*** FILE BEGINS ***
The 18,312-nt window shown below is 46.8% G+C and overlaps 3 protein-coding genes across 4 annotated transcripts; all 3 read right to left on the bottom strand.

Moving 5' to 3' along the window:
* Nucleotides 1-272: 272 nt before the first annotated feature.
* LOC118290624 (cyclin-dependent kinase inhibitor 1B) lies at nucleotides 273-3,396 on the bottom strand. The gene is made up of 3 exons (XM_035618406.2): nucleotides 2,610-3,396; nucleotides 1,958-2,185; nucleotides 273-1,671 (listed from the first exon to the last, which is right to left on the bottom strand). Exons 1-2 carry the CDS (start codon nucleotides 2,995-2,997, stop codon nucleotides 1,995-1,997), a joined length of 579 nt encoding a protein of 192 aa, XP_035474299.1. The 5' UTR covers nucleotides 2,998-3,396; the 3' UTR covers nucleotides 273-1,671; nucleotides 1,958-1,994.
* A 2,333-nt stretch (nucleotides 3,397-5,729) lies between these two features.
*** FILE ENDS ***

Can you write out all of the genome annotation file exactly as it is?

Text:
The 18,312-nt window shown below is 46.8% G+C and overlaps 3 protein-coding genes across 4 annotated transcripts; all 3 read right to left on the bottom strand.

Moving 5' to 3' along the window:
* Nucleotides 1-272: 272 nt before the first annotated feature.
* LOC118290624 (cyclin-dependent kinase inhibitor 1B) lies at nucleotides 273-3,396 on the bottom strand. The gene is made up of 3 exons (XM_035618406.2): nucleotides 2,610-3,396; nucleotides 1,958-2,185; nucleotides 273-1,671 (listed from the first exon to the last, which is right to left on the bottom strand). Exons 1-2 carry the CDS (start codon nucleotides 2,995-2,997, stop codon nucleotides 1,995-1,997), a joined length of 579 nt encoding a protein of 192 aa, XP_035474299.1. The 5' UTR covers nucleotides 2,998-3,396; the 3' UTR covers nucleotides 273-1,671; nucleotides 1,958-1,994.
* A 2,333-nt stretch (nucleotides 3,397-5,729) lies between these two features.